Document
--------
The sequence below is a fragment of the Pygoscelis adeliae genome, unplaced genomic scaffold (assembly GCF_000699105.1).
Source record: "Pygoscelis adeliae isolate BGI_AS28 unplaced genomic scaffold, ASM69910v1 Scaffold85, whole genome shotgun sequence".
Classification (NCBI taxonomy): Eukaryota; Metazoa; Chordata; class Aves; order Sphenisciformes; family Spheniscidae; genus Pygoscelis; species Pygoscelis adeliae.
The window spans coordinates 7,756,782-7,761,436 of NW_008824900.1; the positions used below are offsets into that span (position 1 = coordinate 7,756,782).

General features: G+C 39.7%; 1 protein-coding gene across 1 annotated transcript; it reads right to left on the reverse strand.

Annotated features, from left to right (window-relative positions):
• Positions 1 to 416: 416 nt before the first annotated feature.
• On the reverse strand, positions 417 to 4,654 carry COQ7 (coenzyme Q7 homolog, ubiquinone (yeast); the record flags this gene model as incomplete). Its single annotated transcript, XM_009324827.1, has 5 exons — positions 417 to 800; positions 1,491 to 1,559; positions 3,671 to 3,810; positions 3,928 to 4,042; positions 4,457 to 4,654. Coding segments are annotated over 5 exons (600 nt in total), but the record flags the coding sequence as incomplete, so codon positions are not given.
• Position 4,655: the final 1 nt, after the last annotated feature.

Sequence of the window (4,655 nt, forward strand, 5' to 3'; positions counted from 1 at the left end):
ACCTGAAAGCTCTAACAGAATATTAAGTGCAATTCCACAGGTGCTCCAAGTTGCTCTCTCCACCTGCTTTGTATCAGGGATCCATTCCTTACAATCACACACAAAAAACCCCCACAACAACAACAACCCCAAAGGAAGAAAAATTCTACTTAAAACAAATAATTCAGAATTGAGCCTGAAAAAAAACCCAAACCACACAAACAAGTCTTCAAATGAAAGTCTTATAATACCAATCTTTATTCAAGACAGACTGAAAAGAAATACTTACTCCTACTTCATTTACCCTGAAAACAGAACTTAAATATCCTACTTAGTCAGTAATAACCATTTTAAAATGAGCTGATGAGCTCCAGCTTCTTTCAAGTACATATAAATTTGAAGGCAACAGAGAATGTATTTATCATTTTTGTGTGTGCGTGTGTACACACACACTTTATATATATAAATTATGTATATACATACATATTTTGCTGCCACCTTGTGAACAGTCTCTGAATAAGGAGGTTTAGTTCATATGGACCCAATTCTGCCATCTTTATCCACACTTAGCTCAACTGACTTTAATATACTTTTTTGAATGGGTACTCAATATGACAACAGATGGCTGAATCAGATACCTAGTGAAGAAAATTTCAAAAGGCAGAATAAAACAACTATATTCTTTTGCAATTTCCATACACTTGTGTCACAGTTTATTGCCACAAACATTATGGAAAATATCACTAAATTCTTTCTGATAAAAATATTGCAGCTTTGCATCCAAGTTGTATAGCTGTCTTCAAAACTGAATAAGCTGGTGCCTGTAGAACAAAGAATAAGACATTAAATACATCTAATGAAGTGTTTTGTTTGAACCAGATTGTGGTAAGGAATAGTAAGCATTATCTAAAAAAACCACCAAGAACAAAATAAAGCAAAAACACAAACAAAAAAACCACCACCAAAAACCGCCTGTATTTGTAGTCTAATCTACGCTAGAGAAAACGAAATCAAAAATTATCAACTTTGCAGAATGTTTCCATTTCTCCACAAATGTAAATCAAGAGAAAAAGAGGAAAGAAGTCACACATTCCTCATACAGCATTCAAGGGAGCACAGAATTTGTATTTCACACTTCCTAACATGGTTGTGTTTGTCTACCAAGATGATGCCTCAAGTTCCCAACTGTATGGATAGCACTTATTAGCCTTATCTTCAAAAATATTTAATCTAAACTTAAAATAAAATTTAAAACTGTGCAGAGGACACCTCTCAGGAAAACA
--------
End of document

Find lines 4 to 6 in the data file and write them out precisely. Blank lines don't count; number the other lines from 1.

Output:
The window spans coordinates 7,756,782-7,761,436 of NW_008824900.1; the positions used below are offsets into that span (position 1 = coordinate 7,756,782).

General features: G+C 39.7%; 1 protein-coding gene across 1 annotated transcript; it reads right to left on the reverse strand.

Annotated features, from left to right (window-relative positions):